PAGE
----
News Roundup: Combating Anonymity in Lectures, Creating a Diverse Faculty

Large Lectures, Divers Faculty
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In this week’s news roundup, a professor suggests methods for mitigating the disconnect some students feel in large lectures, and a university president calls for institutions to create a diverse faculty to better support students’ needs.

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Class Size Matters
Deborah Cohen suggests methods of combating the anonymity some students feel in large lectures. Group projects, inviting individual students to office hours, and asking students how she can best support their learning are among the techniques that mitigate the sense of disconnection large classes engender. (Inside Higher Ed)


Teaching Inspiration From the Reggio Emilia Approach
The Reggio Emilia approach to early childhood education calls for educators to learn more about their students’ interests and incorporate them into their pedagogy. As Bonni Stachowiak notes, instructors can apply this approach to higher education by challenging themselves to better serve their students’ needs. (Teaching in Higher Ed)


A Diverse Faculty Is Key to Creating a Culture of Inclusion on Campus
Elsa Núñez, president of Eastern Connecticut State University, describes how instructors from different cultural backgrounds can help students learn about other perspectives and prepare them for life beyond school. She notes that a diverse faculty may be the most important factor in creating and supporting a diverse student population. (The Evolllution)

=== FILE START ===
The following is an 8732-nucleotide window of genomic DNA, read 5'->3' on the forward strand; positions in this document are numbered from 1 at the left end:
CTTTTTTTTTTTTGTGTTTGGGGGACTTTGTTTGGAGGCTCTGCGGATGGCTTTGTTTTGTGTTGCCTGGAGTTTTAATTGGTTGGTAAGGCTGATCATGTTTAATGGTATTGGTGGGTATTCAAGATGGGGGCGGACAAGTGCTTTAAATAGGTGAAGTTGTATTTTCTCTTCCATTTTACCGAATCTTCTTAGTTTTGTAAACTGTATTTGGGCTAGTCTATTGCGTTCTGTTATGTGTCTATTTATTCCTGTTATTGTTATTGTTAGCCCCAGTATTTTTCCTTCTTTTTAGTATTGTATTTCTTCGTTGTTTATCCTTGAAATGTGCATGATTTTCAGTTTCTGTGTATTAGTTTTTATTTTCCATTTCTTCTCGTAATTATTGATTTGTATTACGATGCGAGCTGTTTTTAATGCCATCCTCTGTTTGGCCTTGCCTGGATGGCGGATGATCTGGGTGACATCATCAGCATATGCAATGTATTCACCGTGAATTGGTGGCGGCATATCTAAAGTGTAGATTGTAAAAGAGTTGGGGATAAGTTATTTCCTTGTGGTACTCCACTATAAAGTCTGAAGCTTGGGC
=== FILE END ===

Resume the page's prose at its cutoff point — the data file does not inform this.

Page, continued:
How the Humanities Can Train Entrepreneurs
In light of declining interest in humanities majors, McMaster’s DeGroote School of Business has developed an interdisciplinary program weaving humanities courses into their business program. These courses help provide the skills many employers in the field are looking for, such as problem-solving, communication, and a cultural perspective. (The Atlantic)


Improving the Quality of Higher Education
With proficiency declining among college students and new graduates lacking basic skills, Derek Bok recommends improving the quality of teaching across the board by more intentionally preparing graduate students for teaching and creating a teaching faculty. (Inside Higher Ed)


Leaders Wonder How Fast Colleges Should Change
Higher education leaders from across the country met at Stanford University last week to discuss academic innovation and share techniques for reinventing their respective institutions. (EdSurge)


Seeing the Essay Again for the First Time
P. L. Thomas explains how he regularly considers ways to improve his writing instruction and why it is more important to think about an essay’s purpose than fit the ideas into a prescribed structure. (Radical Eyes for Equity)


Partner News

Goucher College: Goucher College President José Bowen was focused on retaining students, and it paid off in recruitment (Education Dive)


Northern Arizona University: How ‘personalized learning’ can put college in reach for nontraditional students (PBS NewsHour)


Sam Houston State University: Sam Houston State University appoints new associate vice provost (KBTX)

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